Glad to see there is some interest in my program.
I'm not sure if I can go into much detail regarding 169time errors because I signed an NDA with them while helping to debug their new software. But I can explain the mpeg2repair error logs in more detail so maybe you can reach your own conclusions.
Most errors are accompanied by an MBA (Macroblock address) and/or Slice number. An mpeg2 picture is made up of 16x16 pixel squares called macroblocks. Macroblocks are then grouped into horizontal strips/slices that cover a single row of the picture. For satellite, there seems to always be a single slice per macroblock row, but for OTA you often have 2-3 slices per row. To give some real-world examples, here's how things look for a typical 1920x1080i Dish satellite file:
1) Picture is made of 68 slices. Slice number 1 is follow by slice 2 below it, etc. Each horizontal slice contains 120 Macroblocks of 16x16 pixels each for a total of 1920x16 pixels. If you add up the slices, you will see they cover 1920x1088 total pixels. Because the macroblocks must be a multiple of 16 pixels, there is an unused 8 pixels at the bottom of the picture. On some players, it's visible as a small gray border at the bottom of the image.
2) To convert an MBA address to a pixel location, use this formula:
x = 16*(MBA%120); - here '%' stands for mod operator (remainder of a division)
y = 16*(MBA/120); - here you divide and drop the remainder.
For example, MBA=8155, would mean you have an error in a 16x16 macroblock where the top/left pixel is at 1840,1072. Maybe you can find something interesting by looking at the picture locations of 169time errors.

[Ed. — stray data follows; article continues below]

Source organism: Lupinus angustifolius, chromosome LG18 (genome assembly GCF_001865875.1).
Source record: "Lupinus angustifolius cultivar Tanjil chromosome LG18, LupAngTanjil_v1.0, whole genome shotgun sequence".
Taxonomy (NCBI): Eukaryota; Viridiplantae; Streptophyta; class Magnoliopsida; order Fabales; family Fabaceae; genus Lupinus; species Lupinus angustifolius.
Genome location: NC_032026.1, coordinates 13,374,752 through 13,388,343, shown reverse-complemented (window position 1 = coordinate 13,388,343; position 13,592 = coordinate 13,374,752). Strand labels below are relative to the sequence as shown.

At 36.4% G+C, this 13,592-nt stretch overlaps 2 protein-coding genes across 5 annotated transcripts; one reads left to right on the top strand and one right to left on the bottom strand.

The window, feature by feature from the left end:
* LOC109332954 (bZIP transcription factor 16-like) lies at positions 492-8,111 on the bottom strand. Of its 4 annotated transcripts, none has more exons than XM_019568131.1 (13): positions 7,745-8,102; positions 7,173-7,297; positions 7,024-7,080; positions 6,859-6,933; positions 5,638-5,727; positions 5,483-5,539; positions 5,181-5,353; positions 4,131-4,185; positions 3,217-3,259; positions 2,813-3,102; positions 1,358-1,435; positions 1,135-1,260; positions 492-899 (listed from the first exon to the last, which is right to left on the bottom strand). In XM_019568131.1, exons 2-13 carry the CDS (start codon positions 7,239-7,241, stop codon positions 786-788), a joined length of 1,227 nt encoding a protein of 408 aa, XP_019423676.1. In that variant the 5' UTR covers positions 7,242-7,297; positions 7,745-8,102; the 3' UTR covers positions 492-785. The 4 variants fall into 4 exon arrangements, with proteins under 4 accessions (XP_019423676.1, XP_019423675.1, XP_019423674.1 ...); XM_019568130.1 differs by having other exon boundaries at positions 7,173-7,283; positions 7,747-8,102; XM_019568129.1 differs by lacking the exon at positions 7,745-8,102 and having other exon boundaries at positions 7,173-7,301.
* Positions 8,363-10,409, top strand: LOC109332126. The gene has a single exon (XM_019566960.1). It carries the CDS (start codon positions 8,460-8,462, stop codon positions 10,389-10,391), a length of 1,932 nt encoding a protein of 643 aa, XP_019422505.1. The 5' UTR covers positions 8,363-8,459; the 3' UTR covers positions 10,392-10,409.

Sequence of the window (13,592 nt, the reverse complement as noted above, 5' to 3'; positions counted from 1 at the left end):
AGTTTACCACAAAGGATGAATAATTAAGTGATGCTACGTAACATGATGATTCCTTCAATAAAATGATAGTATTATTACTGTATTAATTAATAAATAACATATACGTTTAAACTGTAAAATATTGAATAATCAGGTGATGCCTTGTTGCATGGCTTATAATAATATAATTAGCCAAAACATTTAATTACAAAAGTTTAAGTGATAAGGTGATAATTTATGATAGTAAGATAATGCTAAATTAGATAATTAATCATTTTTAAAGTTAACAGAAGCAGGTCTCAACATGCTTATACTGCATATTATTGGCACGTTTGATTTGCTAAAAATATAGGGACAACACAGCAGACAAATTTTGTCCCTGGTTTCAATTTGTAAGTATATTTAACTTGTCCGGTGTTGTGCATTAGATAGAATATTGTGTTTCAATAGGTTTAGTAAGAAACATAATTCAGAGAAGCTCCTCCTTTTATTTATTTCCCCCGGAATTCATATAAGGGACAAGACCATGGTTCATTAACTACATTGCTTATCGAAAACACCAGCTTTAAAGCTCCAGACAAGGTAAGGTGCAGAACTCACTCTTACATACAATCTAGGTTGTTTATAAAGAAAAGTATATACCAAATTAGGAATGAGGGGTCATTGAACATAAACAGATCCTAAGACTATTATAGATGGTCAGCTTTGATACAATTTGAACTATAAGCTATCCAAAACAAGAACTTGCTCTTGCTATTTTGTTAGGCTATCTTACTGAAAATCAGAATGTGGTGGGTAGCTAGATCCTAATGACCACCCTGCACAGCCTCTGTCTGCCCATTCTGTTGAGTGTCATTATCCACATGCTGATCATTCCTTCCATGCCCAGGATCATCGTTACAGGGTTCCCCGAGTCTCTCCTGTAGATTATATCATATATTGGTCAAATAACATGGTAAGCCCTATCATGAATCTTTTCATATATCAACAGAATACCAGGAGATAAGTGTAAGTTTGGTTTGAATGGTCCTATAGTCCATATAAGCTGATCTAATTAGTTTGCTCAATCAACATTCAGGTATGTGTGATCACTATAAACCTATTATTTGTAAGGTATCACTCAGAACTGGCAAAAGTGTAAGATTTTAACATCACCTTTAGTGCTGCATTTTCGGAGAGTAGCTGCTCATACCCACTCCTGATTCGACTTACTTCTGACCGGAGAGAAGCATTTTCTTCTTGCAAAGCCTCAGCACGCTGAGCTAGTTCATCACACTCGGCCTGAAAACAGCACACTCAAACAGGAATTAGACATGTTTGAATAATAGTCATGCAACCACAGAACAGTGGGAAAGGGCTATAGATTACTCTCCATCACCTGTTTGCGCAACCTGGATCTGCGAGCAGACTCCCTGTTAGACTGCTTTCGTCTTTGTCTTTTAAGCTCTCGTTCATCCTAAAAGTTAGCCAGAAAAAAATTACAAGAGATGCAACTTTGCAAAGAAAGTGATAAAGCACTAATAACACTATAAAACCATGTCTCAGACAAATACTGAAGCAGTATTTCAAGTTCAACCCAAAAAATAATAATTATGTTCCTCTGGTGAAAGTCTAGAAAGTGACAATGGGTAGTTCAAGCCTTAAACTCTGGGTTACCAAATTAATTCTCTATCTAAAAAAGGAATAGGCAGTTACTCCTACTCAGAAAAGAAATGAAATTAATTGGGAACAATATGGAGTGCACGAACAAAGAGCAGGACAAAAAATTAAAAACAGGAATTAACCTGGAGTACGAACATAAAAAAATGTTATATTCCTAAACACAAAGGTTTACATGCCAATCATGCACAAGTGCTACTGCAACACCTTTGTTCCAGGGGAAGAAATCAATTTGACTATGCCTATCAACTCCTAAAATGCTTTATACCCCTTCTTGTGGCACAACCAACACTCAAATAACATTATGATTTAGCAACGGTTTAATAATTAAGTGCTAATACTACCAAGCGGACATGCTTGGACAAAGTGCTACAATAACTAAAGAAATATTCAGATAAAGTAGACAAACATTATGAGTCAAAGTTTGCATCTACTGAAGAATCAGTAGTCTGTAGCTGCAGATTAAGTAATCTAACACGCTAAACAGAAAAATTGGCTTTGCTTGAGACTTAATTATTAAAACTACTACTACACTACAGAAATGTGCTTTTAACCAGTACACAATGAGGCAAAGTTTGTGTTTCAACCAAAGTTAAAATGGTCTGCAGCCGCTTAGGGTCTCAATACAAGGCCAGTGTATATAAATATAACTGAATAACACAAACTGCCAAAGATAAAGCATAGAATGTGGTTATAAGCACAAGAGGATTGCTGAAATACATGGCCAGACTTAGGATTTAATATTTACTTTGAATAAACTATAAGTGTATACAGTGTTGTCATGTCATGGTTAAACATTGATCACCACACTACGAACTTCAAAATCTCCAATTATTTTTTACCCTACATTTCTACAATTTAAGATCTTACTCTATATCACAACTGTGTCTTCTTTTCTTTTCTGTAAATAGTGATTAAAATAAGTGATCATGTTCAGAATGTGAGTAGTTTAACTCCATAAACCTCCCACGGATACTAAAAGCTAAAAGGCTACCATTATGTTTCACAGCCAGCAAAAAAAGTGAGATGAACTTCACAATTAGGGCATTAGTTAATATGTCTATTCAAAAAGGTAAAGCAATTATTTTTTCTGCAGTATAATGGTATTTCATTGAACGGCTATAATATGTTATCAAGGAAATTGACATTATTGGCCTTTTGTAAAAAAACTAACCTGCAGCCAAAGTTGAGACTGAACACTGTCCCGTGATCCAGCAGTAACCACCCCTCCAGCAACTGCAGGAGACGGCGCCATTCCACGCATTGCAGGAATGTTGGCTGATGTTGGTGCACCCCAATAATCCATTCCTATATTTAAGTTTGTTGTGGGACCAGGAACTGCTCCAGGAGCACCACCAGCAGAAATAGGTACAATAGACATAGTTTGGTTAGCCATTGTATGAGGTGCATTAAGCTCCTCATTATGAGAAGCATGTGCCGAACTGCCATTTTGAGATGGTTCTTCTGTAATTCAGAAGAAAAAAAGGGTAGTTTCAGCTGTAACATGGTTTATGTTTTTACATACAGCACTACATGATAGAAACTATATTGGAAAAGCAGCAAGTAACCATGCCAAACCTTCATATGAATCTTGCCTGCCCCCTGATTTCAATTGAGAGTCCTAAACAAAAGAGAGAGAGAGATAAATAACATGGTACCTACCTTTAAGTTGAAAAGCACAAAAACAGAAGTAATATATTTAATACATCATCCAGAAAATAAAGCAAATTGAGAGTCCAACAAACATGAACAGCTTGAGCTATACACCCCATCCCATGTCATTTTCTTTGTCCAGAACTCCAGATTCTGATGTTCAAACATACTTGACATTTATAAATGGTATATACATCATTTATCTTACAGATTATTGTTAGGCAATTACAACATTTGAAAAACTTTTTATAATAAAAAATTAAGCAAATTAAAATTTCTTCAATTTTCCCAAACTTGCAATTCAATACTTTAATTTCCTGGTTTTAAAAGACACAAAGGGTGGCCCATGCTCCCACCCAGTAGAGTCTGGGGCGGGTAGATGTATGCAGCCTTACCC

When my tool repairs a file, it basically plays the entire file just like a software mpeg2 decoder would. This allows it to catch all errors in the video steam but makes the process very slow, especially for high resolution, high bitrate files. When the mpeg2 decoder finds a macroblock that it can't decode, it overwrites it with a solid-colored black macroblock. If there are more macroblocks until the next slice, it either skips them (leaving behind whatever was there from the previous frame) or also replaces them with black macroblocks. Skipping is never allowed in I-Pictures so repaired errors on those will show up as black horizontal lines.
A proper mpeg2 decoder (like the JVC 30K) will do the above automatically while playing your file (so repair is not needed). I wrote this tool because most PC decoders designed for DVD playback simply can't cope with errors. They will either crash or skip the entire frame(s) causing noticeable pauses during playback. Due to the way MPEG2 is defined, it's pretty much impossible to really fix errors. Best you can do is try to recover from them. I chose to use black macroblocks to mask the errors because they seemed least noticeable to me (especially when they occur near the black border of the screen). There's other repair options which I may explore in the future (borrowing macroblocks from previous frames, etc.).
You may also like to know that the program does continuity checks on both video and audio packets. So you may skip running the EC utility if you like. If you're recording from cable, it also has the advantage of doing continuity checks in a way that won't report false errors like TSReader, etc.